He has also repeatedly urged that illegal immigrants be treated in a manner "consistent with Judeo-Christian values." In February, he declared that job training was a Judeo-Christian imperative.

"We've got to educate and train these people," he said, referring to laid-off workers. "It is a Judeo-Christian values nation and it's an obligation we have and we are not doing it."

Last year, when he was criticized for telling the website Beliefnet that America was founded on Christian principles, McCain's defense was that he meant to say "Judeo-Christian." (When pressed, he said he believes a Muslim could serve as president.)

The term Judeo-Christian has a benign history. It was popularized by liberal groups in the 1920s and 1930s to forestall anti-Semitism. It has come to describe the underpinnings of the Declaration of Independence and the Constitution. McCain, who rarely talks about his personal faith and has disdained the religious right, often uses the term as a synonym for "American values."

But when discussing foreign policy, his use of the term can be glaring.

McCain's view of American power harkens back to the World War II era, when the United States held the moral high ground as liberator. He is a staunch interventionist, both on humanitarian and national-security grounds.

To most of the world, especially in Muslim nations, there is an enormous difference between standing up for freedom and standing up for Judeo-Christian values, but McCain conflates the two. And sometimes, his use of the term seems more than accidental.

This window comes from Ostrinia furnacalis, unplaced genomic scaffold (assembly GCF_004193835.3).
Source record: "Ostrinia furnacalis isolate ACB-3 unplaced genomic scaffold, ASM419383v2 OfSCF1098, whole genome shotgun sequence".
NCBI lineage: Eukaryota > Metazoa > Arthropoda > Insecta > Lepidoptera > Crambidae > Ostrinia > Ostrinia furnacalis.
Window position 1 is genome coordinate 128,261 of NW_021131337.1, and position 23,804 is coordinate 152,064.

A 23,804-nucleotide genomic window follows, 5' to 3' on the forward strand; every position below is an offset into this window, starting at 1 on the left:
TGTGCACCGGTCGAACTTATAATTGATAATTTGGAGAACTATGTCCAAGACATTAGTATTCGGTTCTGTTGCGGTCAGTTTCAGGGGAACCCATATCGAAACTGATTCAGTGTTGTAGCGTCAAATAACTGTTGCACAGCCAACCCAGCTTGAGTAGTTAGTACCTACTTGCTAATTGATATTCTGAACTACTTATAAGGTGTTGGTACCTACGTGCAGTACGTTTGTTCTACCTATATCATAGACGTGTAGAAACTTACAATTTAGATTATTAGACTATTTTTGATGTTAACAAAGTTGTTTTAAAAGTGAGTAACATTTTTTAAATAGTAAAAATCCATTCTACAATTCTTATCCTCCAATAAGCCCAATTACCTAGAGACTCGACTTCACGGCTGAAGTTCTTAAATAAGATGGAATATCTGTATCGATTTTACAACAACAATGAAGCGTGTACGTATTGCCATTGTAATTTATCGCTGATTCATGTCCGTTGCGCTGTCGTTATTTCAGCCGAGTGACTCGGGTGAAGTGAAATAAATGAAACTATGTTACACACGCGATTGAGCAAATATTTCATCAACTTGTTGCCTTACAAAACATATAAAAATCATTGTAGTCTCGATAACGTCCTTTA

"This just wasn't the elimination of a threat to Iraq - this was elimination of a threat to the West, part of this titanic struggle we are in between western Judeo-Christian values and principles and Islamic extremists," McCain said in 2006, after the killing of Al Qaeda in Iraq leader Abu Musab al-Zarqawi.

"The number one issue people should make [in the] selection of the president of the United States is, 'Will this person carry on in the Judeo-Christian principled tradition that has made this nation the greatest experiment in the history of mankind?' " he told Beliefnet last year.

On Saturday, in arguing for a strong defense of Georgia in its struggles with Russia, McCain twice noted that Georgia is a Christian nation - perhaps to distinguish it from other crumbling pieces of the former Soviet Union that are Muslim, such as Chechnya and Azerbaijan.